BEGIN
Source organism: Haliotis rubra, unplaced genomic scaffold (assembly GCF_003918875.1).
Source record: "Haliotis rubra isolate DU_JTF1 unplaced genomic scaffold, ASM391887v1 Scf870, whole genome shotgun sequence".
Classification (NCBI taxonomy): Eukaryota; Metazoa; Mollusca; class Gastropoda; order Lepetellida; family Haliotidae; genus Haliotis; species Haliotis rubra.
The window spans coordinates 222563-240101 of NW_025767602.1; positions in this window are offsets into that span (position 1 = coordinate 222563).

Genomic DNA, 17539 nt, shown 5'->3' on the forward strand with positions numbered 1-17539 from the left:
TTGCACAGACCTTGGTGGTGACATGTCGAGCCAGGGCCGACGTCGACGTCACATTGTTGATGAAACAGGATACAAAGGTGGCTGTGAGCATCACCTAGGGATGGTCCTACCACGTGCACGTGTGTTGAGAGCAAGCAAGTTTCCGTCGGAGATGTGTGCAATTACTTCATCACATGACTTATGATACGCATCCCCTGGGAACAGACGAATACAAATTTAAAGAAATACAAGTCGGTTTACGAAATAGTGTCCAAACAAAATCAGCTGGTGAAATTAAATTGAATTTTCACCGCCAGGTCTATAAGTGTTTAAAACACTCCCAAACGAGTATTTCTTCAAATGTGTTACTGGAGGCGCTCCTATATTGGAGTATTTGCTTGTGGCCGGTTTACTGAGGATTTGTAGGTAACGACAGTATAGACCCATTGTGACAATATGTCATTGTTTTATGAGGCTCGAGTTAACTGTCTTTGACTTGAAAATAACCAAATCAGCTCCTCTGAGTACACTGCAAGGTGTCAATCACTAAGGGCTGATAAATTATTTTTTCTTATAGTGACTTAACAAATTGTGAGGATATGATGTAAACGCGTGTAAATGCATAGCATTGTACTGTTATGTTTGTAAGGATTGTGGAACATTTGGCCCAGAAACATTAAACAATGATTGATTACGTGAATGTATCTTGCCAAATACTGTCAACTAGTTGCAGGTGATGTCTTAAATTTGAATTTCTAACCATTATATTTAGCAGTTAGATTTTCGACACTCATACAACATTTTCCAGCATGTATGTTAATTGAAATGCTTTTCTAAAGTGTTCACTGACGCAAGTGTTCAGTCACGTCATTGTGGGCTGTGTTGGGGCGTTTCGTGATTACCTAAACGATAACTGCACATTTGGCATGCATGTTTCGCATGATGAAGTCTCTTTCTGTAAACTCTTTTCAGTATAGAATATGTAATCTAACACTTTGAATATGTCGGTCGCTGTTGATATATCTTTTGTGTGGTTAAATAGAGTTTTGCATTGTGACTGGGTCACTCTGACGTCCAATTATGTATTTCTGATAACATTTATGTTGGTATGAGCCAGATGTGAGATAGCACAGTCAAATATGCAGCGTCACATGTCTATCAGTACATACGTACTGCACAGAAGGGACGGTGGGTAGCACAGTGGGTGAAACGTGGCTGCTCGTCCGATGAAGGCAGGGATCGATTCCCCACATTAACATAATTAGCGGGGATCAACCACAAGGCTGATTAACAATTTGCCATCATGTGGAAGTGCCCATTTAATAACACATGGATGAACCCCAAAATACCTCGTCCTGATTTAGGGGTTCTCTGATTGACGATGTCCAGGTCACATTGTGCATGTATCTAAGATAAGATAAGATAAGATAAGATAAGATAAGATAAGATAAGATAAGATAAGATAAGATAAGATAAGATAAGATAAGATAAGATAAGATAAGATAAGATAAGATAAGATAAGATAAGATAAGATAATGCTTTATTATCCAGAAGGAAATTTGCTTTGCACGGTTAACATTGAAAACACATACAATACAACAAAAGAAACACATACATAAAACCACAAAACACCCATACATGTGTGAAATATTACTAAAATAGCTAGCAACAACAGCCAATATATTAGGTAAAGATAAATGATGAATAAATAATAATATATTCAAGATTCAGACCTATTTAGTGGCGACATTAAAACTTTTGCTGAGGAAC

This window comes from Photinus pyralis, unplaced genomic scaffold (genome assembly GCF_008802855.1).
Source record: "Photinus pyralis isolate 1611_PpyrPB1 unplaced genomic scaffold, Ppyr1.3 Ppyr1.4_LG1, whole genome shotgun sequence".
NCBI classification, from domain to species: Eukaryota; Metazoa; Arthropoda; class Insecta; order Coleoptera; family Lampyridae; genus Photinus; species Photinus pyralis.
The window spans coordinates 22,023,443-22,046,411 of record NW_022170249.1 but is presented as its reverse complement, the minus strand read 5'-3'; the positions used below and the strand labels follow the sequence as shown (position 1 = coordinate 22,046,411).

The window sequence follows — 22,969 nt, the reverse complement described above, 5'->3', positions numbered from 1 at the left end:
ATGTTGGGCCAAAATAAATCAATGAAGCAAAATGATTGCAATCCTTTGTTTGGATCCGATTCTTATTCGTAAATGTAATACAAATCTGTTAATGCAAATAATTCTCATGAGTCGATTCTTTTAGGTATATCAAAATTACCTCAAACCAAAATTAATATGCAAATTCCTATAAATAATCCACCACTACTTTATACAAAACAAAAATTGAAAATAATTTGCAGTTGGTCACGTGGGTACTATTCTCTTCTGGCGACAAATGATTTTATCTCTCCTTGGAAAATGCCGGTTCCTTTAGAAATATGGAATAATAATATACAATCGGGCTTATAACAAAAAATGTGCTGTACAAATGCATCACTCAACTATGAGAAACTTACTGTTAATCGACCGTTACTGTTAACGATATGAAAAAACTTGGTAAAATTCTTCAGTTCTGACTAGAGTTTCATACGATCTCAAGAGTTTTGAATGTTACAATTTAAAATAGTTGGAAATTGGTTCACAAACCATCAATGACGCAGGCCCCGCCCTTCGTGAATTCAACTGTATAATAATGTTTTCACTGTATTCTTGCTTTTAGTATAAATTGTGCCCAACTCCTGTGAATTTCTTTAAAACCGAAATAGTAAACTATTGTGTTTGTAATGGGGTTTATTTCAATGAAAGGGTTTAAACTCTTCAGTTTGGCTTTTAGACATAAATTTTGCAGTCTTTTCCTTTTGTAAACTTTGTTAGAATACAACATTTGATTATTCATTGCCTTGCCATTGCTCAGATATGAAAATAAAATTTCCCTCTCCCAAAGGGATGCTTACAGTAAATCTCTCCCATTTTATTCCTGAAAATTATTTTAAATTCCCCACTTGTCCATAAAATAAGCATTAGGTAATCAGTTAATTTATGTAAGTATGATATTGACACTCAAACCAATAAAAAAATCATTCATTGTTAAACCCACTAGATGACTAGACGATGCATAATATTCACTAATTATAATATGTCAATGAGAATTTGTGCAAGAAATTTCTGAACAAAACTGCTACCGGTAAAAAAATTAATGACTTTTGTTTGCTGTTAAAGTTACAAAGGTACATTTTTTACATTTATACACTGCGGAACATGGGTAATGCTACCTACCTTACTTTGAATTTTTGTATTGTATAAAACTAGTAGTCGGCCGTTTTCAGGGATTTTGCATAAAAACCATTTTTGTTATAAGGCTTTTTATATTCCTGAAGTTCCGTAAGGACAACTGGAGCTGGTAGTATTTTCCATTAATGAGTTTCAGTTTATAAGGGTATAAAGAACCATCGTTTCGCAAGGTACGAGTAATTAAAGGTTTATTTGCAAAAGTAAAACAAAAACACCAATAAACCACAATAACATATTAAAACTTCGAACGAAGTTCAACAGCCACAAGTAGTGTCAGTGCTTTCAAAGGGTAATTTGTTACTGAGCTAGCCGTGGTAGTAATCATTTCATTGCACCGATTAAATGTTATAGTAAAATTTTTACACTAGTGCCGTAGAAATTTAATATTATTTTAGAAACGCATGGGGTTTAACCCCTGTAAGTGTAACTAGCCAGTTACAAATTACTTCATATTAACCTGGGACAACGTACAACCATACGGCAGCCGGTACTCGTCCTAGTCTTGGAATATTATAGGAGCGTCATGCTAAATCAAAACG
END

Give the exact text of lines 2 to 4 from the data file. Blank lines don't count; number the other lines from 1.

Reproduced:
Source record: "Haliotis rubra isolate DU_JTF1 unplaced genomic scaffold, ASM391887v1 Scf870, whole genome shotgun sequence".
Classification (NCBI taxonomy): Eukaryota; Metazoa; Mollusca; class Gastropoda; order Lepetellida; family Haliotidae; genus Haliotis; species Haliotis rubra.
The window spans coordinates 222563-240101 of NW_025767602.1; positions in this window are offsets into that span (position 1 = coordinate 222563).